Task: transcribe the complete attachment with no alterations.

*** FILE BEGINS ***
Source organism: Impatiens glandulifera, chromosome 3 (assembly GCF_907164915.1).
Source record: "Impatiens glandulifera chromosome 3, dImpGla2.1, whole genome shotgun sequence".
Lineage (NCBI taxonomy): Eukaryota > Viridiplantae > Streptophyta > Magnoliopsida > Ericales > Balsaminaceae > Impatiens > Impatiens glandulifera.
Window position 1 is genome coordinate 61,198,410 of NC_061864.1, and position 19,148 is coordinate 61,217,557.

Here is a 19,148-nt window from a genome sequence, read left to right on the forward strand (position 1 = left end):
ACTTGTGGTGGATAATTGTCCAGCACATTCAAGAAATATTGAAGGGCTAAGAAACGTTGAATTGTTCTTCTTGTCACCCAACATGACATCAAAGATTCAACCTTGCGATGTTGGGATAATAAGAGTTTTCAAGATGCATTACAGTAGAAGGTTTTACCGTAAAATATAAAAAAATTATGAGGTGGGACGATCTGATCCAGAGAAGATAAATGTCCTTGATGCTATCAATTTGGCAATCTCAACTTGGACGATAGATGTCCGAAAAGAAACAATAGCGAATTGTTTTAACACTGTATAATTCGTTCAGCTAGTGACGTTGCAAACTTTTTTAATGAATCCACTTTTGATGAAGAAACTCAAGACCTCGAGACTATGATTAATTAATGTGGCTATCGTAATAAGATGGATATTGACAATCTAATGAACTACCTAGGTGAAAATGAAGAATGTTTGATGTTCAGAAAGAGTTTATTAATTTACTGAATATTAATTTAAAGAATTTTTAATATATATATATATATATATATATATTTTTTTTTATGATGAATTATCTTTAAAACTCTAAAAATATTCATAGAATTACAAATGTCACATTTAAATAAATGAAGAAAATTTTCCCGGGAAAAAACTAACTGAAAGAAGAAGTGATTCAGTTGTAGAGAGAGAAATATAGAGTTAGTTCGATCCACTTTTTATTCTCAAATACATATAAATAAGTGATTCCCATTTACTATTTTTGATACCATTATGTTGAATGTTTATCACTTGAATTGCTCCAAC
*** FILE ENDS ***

Source organism: Impatiens glandulifera, chromosome 3 (assembly GCF_907164915.1).
Source record: "Impatiens glandulifera chromosome 3, dImpGla2.1, whole genome shotgun sequence".
Lineage (NCBI taxonomy): Eukaryota > Viridiplantae > Streptophyta > Magnoliopsida > Ericales > Balsaminaceae > Impatiens > Impatiens glandulifera.
Window position 1 is genome coordinate 61,198,410 of NC_061864.1, and position 19,148 is coordinate 61,217,557.

Here is a 19,148-nt window from a genome sequence, read left to right on the forward strand (position 1 = left end):
ACTTGTGGTGGATAATTGTCCAGCACATTCAAGAAATATTGAAGGGCTAAGAAACGTTGAATTGTTCTTCTTGTCACCCAACATGACATCAAAGATTCAACCTTGCGATGTTGGGATAATAAGAGTTTTCAAGATGCATTACAGTAGAAGGTTTTACCGTAAAATATAAAAAAATTATGAGGTGGGACGATCTGATCCAGAGAAGATAAATGTCCTTGATGCTATCAATTTGGCAATCTCAACTTGGACGATAGATGTCCGAAAAGAAACAATAGCGAATTGTTTTAACACTGTATAATTCGTTCAGCTAGTGACGTTGCAAACTTTTTTAATGAATCCACTTTTGATGAAGAAACTCAAGACCTCGAGACTATGATTAATTAATGTGGCTATCGTAATAAGATGGATATTGACAATCTAATGAACTACCTAGGTGAAAATGAAGAATGTTTGATGTTCAGAAAGAGTTTATTAATTTACTGAATATTAATTTAAAGAATTTTTAATATATATATATATATATATATATATTTTTTTTTATGATGAATTATCTTTAAAACTCTAAAAATATTCATAGAATTACAAATGTCACATTTAAATAAATGAAGAAAATTTTCCCGGGAAAAAACTAACTGAAAGAAGAAGTGATTCAGTTGTAGAGAGAGAAATATAGAGTTAGTTCGATCCACTTTTTATTCTCAAATACATATAAATAAGTGATTCCCATTTACTATTTTTGATACCATTATGTTGAATGTTTATCACTTGAATTGCTCCAAC